Gleision one year on: Interview with MP Peter Hain
NEATH MP Peter Hain was in the middle of a high-powered meeting in Westminster when he first heard something had happened in a private mine in his constituency.
Within the hour he was on his way back from London.
The experienced politician was an almost ever-present presence in the tiny village of Cilybebyll, situated on a hillside above the Swansea Valley, over the three days in which the Gleision Colliery disaster played out.
As the tragedy unfolded he worked tirelessly to comfort the families of the four trapped miners, offer his support to the emergency services and to keep the global media informed.
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He was also to set the wheels in motion for an appeal which would see more than £1 million raised for the miners' families.
Speaking exclusively to the Evening Post on the eve of the anniversary of that dark day, which saw the name Gleision Colliery appear on news channels around the world, he said: "I literally rushed out of Westminster, abandoning my meeting and diary for the rest of the day, because I had a feeling that it sounded very serious, worse than the sort of accidents that happen from time to time in local mines.
"I immediately got the first train down and arrived at the Rhos Community Hall as soon as I could.
"The mood at that stage was obviously one of concern. The families had started to gather together, most of them were sitting in groups in the hall, it was a very solemn mood but there was still a spark of hope."
However, Mr Hain was already preparing himself for the worst.
"At that stage nobody knew how serious it was but I instinctively felt that I should adopt a serious tone in the interviews I gave.
"The Mines Rescue Service, the fire brigade, the police, everybody was doing an outstanding job, but I felt in my bones that this was potentially a serious tragedy."
That feeling of foreboding was soon to spread. "As the long hours wore on, it was 30 hours before it came to a close, the gloom deepened in the hall, it was as if a dark cloud, a blanket, had descended. The families became increasingly numb."
They did, however, draw a measure of comfort from the community around them.
Mr Hain explained: "They could sense that there was this welling up of support around them — people bringing food, refreshments, people turning up to volunteer to make tea or coffee, virtually all through the night.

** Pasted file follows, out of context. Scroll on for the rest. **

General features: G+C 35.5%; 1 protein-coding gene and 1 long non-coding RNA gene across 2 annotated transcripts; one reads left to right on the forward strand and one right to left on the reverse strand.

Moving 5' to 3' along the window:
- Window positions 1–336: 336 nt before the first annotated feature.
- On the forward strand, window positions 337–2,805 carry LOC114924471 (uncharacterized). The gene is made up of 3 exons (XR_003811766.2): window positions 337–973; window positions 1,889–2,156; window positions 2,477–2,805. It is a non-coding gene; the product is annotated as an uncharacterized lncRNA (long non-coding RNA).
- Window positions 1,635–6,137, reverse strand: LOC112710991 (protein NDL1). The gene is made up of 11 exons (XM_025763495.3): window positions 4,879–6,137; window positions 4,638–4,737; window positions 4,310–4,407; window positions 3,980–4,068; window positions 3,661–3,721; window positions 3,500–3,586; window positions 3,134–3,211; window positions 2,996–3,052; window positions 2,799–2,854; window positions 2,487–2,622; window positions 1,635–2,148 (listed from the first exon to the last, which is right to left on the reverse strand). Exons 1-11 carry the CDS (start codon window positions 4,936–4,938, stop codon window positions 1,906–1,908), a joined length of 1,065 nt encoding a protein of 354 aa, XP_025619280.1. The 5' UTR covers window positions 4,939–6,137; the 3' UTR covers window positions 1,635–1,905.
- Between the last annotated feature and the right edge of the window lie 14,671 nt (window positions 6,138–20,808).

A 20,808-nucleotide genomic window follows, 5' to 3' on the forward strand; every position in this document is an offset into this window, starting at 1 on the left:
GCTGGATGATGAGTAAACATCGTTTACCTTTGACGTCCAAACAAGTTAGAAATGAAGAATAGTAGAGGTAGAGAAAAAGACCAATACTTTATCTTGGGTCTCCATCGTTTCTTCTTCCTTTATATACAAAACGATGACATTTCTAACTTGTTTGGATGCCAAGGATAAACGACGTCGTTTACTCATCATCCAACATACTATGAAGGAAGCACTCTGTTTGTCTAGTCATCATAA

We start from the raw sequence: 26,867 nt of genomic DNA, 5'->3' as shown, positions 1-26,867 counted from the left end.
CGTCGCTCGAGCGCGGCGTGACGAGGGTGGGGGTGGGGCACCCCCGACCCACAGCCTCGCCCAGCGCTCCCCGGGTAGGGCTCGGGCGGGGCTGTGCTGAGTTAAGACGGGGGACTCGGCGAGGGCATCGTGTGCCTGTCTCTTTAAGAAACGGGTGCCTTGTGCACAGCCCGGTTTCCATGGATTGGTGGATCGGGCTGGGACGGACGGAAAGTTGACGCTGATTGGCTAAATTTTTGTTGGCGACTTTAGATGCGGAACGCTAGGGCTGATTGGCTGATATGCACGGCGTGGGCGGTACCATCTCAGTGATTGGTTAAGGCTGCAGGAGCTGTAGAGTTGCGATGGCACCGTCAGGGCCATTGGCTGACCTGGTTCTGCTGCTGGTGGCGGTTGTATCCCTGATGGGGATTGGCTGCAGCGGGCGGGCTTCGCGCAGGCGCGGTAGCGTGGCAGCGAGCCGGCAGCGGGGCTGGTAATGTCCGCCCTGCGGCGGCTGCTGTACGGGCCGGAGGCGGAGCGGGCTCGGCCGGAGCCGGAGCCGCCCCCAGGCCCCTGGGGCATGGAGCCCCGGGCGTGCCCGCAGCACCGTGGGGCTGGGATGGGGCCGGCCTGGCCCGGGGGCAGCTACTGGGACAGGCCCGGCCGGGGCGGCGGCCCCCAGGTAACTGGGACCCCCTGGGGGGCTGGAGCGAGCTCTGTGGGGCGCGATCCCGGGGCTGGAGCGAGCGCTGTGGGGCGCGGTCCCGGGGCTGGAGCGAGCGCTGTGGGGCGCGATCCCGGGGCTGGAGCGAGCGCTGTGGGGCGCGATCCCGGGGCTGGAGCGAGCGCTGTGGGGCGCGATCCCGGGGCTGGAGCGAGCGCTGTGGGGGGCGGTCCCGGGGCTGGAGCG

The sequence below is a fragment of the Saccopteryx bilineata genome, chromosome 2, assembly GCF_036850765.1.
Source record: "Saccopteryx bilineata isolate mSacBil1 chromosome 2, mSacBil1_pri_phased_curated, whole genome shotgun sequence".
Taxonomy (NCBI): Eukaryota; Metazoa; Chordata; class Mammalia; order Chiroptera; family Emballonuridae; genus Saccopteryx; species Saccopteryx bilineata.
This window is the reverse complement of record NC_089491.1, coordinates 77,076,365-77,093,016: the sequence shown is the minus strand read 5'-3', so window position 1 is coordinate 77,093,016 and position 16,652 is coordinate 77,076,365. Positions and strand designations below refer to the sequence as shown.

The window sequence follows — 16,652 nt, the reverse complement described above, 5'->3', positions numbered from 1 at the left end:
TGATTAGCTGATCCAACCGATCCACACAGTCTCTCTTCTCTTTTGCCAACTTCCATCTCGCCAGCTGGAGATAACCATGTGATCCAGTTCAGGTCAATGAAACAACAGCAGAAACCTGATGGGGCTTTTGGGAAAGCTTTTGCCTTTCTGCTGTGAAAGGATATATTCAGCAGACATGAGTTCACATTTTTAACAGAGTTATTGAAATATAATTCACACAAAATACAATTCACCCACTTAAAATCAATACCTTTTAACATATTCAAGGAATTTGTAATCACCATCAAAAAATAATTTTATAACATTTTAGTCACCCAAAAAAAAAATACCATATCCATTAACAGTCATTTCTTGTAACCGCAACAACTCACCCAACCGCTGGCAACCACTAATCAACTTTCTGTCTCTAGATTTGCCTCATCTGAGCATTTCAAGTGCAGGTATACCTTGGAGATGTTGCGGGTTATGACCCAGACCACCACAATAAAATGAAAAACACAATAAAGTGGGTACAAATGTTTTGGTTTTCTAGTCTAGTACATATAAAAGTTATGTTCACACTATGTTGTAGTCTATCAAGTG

"I talked to everyone I could and they were all grateful that I was there and pleased with what I was saying because it reflected what the community was feeling."
Mr Hain was also instrumental in helping set up the Swansea Valley Miners Families Appeal Fund.
He said: "I went back home to have dinner with my wife Elizabeth in the Neath Valley after doing some late night interviews. We were talking about the families, thinking what we could do. We thought, they are going to need support because now they are on their own, the media caravan has gone away, the public has gone home.
"That's when I thought of the idea of setting up the appeal fund.
"By the end of the first day we had raised £20,000 and by the end of the weekend we had raised £50,000 and then the postman arrived in the office, not just with the normal bundle of mail but with sacks of mail.
"The response was absolutely magnificent and it just kept coming in."
Many observers have since remarked on how the wider community took the disaster to heart as it were. Mr Hain has his own theory why this happened.
He said: "The thing that made it emotionally so powerful, for so many millions of people, was we thought that this type of mining tragedy was something that happened to our grandparents and great grandparents, not something that would happen today.
"But it did! That was what was so terribly, terribly shocking about it."
There are no major public ceremonies arranged to mark the anniversary but all will pause to remember, not least the families.
Mr Hain said: "I'm sure there will be a few things happening but I don't think the families want a fuss. They have had to endure all of that.
"They have all been immensely grateful for the community's support, but to come to terms with this deep and bitter loss, in front of everybody, rather than behind their own doors, is very difficult."
Mr Hain, who will spend this weekend in his Neath constituency with his own thoughts, said: "One of my abiding memories will be of the young son of David Powell walking in front of his dad's coffin. He was bravely leading the funeral procession.
"One of the benefits of the miners' fund is we will be able to help him when he gets older.
"Another lasting memory was being at the entrance to the mine on the Friday morning and seeing the calm, resolute, utter determination on the faces of the Mines Rescue Team and all the other emergency workers.
"The way the two big mines in the Neath Valley, the Aberpergwm and Unity mines, responded was also incredible.
"Their trained rescue workers arrived within the first hour and brought all the equipment, they were absolutely critical, if those men had still been alive then they would have got them out.
"The final thing that sticks in my mind, and I feel haunted by it, is the mine inspector showing me the plan of the mine and where they were working. It was clearly shown that they were heading straight towards an area of abandoned mine workings, marked water. Why? They knew they were headed there, that is something that still has to be answered."